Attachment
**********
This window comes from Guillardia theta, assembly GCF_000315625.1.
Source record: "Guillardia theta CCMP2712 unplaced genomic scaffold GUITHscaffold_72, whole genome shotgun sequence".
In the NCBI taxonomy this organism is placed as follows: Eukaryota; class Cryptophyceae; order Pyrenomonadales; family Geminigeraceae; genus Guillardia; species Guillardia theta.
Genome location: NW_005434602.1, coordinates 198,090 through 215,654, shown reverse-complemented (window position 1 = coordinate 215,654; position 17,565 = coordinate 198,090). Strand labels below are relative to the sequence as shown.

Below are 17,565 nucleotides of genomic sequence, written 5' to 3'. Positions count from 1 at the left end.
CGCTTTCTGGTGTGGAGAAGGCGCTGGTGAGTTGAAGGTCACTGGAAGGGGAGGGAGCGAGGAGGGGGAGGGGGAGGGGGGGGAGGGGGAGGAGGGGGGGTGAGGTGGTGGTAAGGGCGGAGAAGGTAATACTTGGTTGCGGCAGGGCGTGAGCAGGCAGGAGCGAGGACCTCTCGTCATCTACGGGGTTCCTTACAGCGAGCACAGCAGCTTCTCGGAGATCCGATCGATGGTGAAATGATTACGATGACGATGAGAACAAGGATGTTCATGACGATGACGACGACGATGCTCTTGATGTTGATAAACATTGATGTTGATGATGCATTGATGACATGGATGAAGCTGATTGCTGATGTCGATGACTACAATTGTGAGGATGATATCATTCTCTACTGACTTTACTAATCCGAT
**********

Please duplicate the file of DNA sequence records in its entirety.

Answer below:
This window comes from Guillardia theta, assembly GCF_000315625.1.
Source record: "Guillardia theta CCMP2712 unplaced genomic scaffold GUITHscaffold_72, whole genome shotgun sequence".
In the NCBI taxonomy this organism is placed as follows: Eukaryota; class Cryptophyceae; order Pyrenomonadales; family Geminigeraceae; genus Guillardia; species Guillardia theta.
Genome location: NW_005434602.1, coordinates 198,090 through 215,654, shown reverse-complemented (window position 1 = coordinate 215,654; position 17,565 = coordinate 198,090). Strand labels below are relative to the sequence as shown.

Below are 17,565 nucleotides of genomic sequence, written 5' to 3'. Positions count from 1 at the left end.
CGCTTTCTGGTGTGGAGAAGGCGCTGGTGAGTTGAAGGTCACTGGAAGGGGAGGGAGCGAGGAGGGGGAGGGGGAGGGGGGGGAGGGGGAGGAGGGGGGGTGAGGTGGTGGTAAGGGCGGAGAAGGTAATACTTGGTTGCGGCAGGGCGTGAGCAGGCAGGAGCGAGGACCTCTCGTCATCTACGGGGTTCCTTACAGCGAGCACAGCAGCTTCTCGGAGATCCGATCGATGGTGAAATGATTACGATGACGATGAGAACAAGGATGTTCATGACGATGACGACGACGATGCTCTTGATGTTGATAAACATTGATGTTGATGATGCATTGATGACATGGATGAAGCTGATTGCTGATGTCGATGACTACAATTGTGAGGATGATATCATTCTCTACTGACTTTACTAATCCGAT